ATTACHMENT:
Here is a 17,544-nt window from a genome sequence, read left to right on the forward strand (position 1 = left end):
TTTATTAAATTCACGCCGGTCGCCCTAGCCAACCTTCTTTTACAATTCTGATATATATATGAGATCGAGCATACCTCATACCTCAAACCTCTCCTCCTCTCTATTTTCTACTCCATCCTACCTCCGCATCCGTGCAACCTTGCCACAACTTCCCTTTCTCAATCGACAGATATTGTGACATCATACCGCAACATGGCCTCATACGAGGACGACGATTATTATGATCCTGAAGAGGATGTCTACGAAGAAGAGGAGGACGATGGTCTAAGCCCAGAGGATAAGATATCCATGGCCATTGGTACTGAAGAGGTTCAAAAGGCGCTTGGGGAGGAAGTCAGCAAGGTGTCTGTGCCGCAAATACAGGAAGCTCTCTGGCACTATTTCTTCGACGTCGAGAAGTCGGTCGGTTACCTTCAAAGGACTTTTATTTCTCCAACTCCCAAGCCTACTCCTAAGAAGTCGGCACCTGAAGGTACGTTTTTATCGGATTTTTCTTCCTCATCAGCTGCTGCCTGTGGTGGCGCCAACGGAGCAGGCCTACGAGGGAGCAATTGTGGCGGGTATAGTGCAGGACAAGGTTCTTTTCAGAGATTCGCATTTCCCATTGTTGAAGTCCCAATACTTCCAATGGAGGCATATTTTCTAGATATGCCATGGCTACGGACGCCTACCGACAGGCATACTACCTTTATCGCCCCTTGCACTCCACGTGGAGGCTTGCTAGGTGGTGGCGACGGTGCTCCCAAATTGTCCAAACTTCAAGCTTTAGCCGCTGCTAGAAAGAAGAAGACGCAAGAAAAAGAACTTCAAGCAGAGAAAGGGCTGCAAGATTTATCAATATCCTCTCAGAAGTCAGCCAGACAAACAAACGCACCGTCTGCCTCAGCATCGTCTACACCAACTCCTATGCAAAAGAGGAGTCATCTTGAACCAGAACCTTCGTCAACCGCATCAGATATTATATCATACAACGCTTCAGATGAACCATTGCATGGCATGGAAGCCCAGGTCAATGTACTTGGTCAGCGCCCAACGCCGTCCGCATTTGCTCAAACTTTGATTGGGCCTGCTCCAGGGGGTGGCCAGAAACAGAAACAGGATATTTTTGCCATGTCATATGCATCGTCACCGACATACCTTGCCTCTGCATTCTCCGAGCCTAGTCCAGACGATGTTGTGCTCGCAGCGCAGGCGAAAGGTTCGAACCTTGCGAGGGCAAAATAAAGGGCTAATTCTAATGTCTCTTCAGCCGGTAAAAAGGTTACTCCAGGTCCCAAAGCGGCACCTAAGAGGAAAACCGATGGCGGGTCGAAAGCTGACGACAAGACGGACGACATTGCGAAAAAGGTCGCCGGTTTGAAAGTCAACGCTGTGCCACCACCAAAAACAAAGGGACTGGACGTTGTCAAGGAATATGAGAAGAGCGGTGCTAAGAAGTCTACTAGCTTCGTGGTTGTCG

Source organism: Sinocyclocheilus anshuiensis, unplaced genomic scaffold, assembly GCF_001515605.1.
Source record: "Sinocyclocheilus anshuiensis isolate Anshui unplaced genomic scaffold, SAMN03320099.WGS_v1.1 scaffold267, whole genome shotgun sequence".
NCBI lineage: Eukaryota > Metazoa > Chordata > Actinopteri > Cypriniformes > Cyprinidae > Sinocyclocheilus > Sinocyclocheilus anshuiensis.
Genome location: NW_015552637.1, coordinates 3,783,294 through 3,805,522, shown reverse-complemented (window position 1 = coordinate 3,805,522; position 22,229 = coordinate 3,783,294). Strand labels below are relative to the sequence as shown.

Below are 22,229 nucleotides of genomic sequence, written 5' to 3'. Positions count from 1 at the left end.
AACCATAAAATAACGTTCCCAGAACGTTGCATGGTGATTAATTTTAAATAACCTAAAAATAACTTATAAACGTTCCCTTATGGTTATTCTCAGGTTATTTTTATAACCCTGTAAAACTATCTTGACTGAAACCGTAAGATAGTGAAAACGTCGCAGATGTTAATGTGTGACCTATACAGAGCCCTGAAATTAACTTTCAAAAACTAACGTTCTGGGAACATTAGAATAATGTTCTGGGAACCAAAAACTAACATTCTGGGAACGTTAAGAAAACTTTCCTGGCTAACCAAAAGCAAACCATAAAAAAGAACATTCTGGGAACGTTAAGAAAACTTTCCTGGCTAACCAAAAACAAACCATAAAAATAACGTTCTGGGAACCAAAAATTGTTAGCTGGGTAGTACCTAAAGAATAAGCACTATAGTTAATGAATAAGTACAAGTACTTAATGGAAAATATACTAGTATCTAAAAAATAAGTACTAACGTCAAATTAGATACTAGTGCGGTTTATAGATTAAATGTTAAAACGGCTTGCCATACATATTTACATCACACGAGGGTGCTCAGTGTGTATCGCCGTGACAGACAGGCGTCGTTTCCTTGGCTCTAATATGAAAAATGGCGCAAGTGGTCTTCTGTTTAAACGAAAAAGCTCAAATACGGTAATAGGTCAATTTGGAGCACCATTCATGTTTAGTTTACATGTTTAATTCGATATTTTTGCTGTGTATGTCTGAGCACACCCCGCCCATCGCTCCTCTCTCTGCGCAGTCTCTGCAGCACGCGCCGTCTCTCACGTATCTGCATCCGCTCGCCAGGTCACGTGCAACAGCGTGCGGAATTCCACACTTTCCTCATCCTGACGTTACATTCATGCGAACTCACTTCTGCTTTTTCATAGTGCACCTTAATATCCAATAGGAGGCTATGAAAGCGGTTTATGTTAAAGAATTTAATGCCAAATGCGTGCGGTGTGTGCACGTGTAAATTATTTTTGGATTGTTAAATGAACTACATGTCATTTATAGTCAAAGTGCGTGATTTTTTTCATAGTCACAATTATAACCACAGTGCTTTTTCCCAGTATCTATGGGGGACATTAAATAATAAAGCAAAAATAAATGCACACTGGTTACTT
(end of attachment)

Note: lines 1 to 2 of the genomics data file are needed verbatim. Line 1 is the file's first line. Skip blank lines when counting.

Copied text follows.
Here is a 17,544-nt window from a genome sequence, read left to right on the forward strand (position 1 = left end):
TTTATTAAATTCACGCCGGTCGCCCTAGCCAACCTTCTTTTACAATTCTGATATATATATGAGATCGAGCATACCTCATACCTCAAACCTCTCCTCCTCTCTATTTTCTACTCCATCCTACCTCCGCATCCGTGCAACCTTGCCACAACTTCCCTTTCTCAATCGACAGATATTGTGACATCATACCGCAACATGGCCTCATACGAGGACGACGATTATTATGATCCTGAAGAGGATGTCTACGAAGAAGAGGAGGACGATGGTCTAAGCCCAGAGGATAAGATATCCATGGCCATTGGTACTGAAGAGGTTCAAAAGGCGCTTGGGGAGGAAGTCAGCAAGGTGTCTGTGCCGCAAATACAGGAAGCTCTCTGGCACTATTTCTTCGACGTCGAGAAGTCGGTCGGTTACCTTCAAAGGACTTTTATTTCTCCAACTCCCAAGCCTACTCCTAAGAAGTCGGCACCTGAAGGTACGTTTTTATCGGATTTTTCTTCCTCATCAGCTGCTGCCTGTGGTGGCGCCAACGGAGCAGGCCTACGAGGGAGCAATTGTGGCGGGTATAGTGCAGGACAAGGTTCTTTTCAGAGATTCGCATTTCCCATTGTTGAAGTCCCAATACTTCCAATGGAGGCATATTTTCTAGATATGCCATGGCTACGGACGCCTACCGACAGGCATACTACCTTTATCGCCCCTTGCACTCCACGTGGAGGCTTGCTAGGTGGTGGCGACGGTGCTCCCAAATTGTCCAAACTTCAAGCTTTAGCCGCTGCTAGAAAGAAGAAGACGCAAGAAAAAGAACTTCAAGCAGAGAAAGGGCTGCAAGATTTATCAATATCCTCTCAGAAGTCAGCCAGACAAACAAACGCACCGTCTGCCTCAGCATCGTCTACACCAACTCCTATGCAAAAGAGGAGTCATCTTGAACCAGAACCTTCGTCAACCGCATCAGATATTATATCATACAACGCTTCAGATGAACCATTGCATGGCATGGAAGCCCAGGTCAATGTACTTGGTCAGCGCCCAACGCCGTCCGCATTTGCTCAAACTTTGATTGGGCCTGCTCCAGGGGGTGGCCAGAAACAGAAACAGGATATTTTTGCCATGTCATATGCATCGTCACCGACATACCTTGCCTCTGCATTCTCCGAGCCTAGTCCAGACGATGTTGTGCTCGCAGCGCAGGCGAAAGGTTCGAACCTTGCGAGGGCAAAATAAAGGGCTAATTCTAATGTCTCTTCAGCCGGTAAAAAGGTTACTCCAGGTCCCAAAGCGGCACCTAAGAGGAAAACCGATGGCGGGTCGAAAGCTGACGACAAGACGGACGACATTGCGAAAAAGGTCGCCGGTTTGAAAGTCAACGCTGTGCCACCACCAAAAACAAAGGGACTGGACGTTGTCAAGGAATATGAGAAGAGCGGTGCTAAGAAGTCTACTAGCTTCGTGGTTGTCG